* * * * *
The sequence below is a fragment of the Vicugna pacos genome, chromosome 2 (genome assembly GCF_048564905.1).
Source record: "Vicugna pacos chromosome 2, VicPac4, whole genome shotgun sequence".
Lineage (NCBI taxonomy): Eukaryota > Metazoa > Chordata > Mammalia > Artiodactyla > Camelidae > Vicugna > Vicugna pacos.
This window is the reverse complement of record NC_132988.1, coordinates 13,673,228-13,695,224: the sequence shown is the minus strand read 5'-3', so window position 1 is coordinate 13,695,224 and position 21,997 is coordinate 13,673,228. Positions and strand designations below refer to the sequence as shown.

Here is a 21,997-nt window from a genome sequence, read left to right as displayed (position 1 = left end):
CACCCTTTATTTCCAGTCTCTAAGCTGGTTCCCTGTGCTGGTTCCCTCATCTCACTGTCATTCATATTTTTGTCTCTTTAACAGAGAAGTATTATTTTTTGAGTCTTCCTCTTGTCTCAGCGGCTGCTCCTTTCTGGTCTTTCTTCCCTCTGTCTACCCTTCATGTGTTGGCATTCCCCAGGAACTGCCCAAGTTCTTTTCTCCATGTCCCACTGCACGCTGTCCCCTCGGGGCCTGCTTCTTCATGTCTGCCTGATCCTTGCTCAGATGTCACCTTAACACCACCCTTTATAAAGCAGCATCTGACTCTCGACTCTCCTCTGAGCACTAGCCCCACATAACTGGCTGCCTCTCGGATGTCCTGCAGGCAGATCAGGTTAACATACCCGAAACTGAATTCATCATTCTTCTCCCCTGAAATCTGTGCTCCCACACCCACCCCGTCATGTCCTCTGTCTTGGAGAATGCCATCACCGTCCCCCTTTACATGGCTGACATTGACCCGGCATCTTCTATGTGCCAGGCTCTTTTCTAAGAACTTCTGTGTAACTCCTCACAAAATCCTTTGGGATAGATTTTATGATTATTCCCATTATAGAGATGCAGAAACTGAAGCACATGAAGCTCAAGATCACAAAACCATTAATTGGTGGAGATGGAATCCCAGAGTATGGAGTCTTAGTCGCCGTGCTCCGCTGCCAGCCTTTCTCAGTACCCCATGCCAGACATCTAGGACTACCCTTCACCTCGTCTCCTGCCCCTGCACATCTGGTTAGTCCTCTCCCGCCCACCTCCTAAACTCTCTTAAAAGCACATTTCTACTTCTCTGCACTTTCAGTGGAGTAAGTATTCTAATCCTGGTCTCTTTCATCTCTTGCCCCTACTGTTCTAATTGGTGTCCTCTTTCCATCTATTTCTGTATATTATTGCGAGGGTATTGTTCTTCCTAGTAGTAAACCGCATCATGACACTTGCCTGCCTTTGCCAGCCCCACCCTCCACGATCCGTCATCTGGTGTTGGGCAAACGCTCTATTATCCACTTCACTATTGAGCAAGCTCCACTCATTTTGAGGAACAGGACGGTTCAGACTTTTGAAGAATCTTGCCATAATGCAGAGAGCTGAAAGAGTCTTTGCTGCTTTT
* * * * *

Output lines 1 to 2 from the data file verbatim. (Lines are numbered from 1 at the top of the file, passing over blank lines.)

The sequence below is a fragment of the Vicugna pacos genome, chromosome 2 (genome assembly GCF_048564905.1).
Source record: "Vicugna pacos chromosome 2, VicPac4, whole genome shotgun sequence".